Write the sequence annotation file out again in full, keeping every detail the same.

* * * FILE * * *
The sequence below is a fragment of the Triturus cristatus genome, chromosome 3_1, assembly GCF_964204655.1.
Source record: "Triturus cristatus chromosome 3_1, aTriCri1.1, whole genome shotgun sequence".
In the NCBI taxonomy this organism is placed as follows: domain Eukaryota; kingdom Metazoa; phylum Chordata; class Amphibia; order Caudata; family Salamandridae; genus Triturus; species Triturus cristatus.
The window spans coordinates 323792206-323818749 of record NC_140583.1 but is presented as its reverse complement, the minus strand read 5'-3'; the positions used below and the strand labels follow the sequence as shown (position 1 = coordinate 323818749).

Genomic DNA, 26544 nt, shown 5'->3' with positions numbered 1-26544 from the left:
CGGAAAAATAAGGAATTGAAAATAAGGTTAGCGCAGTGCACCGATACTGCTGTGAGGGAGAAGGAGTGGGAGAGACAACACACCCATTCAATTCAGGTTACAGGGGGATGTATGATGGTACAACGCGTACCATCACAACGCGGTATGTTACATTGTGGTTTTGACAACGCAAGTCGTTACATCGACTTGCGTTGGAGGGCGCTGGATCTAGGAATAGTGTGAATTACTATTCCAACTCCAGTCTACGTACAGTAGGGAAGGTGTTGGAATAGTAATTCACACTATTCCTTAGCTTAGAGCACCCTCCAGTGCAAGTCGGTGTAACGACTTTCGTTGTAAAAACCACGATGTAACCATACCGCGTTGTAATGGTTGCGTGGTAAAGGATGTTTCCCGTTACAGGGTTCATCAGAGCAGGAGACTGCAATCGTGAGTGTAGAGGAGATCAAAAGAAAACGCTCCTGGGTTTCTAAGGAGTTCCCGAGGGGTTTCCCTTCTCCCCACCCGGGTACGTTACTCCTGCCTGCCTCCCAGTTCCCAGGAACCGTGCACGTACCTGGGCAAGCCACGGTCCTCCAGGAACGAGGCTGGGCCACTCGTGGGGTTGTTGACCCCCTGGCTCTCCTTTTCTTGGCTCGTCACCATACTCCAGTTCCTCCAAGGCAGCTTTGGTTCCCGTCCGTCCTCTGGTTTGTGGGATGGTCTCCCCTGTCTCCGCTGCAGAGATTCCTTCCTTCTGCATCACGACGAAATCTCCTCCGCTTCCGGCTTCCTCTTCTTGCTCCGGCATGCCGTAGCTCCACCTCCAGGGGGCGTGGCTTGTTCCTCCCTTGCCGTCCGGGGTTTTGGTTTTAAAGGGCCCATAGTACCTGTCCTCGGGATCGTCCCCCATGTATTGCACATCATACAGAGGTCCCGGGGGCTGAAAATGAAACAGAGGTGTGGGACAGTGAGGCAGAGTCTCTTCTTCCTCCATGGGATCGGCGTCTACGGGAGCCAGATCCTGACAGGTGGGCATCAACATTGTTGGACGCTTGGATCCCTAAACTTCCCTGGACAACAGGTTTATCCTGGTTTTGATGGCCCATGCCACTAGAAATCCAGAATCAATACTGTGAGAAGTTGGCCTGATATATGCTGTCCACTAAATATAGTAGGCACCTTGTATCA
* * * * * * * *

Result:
The sequence below is a fragment of the Triturus cristatus genome, chromosome 3_1, assembly GCF_964204655.1.
Source record: "Triturus cristatus chromosome 3_1, aTriCri1.1, whole genome shotgun sequence".
In the NCBI taxonomy this organism is placed as follows: domain Eukaryota; kingdom Metazoa; phylum Chordata; class Amphibia; order Caudata; family Salamandridae; genus Triturus; species Triturus cristatus.
The window spans coordinates 323792206-323818749 of record NC_140583.1 but is presented as its reverse complement, the minus strand read 5'-3'; the positions used below and the strand labels follow the sequence as shown (position 1 = coordinate 323818749).

Genomic DNA, 26544 nt, shown 5'->3' with positions numbered 1-26544 from the left:
CGGAAAAATAAGGAATTGAAAATAAGGTTAGCGCAGTGCACCGATACTGCTGTGAGGGAGAAGGAGTGGGAGAGACAACACACCCATTCAATTCAGGTTACAGGGGGATGTATGATGGTACAACGCGTACCATCACAACGCGGTATGTTACATTGTGGTTTTGACAACGCAAGTCGTTACATCGACTTGCGTTGGAGGGCGCTGGATCTAGGAATAGTGTGAATTACTATTCCAACTCCAGTCTACGTACAGTAGGGAAGGTGTTGGAATAGTAATTCACACTATTCCTTAGCTTAGAGCACCCTCCAGTGCAAGTCGGTGTAACGACTTTCGTTGTAAAAACCACGATGTAACCATACCGCGTTGTAATGGTTGCGTGGTAAAGGATGTTTCCCGTTACAGGGTTCATCAGAGCAGGAGACTGCAATCGTGAGTGTAGAGGAGATCAAAAGAAAACGCTCCTGGGTTTCTAAGGAGTTCCCGAGGGGTTTCCCTTCTCCCCACCCGGGTACGTTACTCCTGCCTGCCTCCCAGTTCCCAGGAACCGTGCACGTACCTGGGCAAGCCACGGTCCTCCAGGAACGAGGCTGGGCCACTCGTGGGGTTGTTGACCCCCTGGCTCTCCTTTTCTTGGCTCGTCACCATACTCCAGTTCCTCCAAGGCAGCTTTGGTTCCCGTCCGTCCTCTGGTTTGTGGGATGGTCTCCCCTGTCTCCGCTGCAGAGATTCCTTCCTTCTGCATCACGACGAAATCTCCTCCGCTTCCGGCTTCCTCTTCTTGCTCCGGCATGCCGTAGCTCCACCTCCAGGGGGCGTGGCTTGTTCCTCCCTTGCCGTCCGGGGTTTTGGTTTTAAAGGGCCCATAGTACCTGTCCTCGGGATCGTCCCCCATGTATTGCACATCATACAGAGGTCCCGGGGGCTGAAAATGAAACAGAGGTGTGGGACAGTGAGGCAGAGTCTCTTCTTCCTCCATGGGATCGGCGTCTACGGGAGCCAGATCCTGACAGGTGGGCATCAACATTGTTGGACGCTTGGATCCCTAAACTTCCCTGGACAACAGGTTTATCCTGGTTTTGATGGCCCATGCCACTAGAAATCCAGAATCAATACTGTGAGAAGTTGGCCTGATATATGCTGTCCACTAAATATAGTAGGCACCTTGTATCA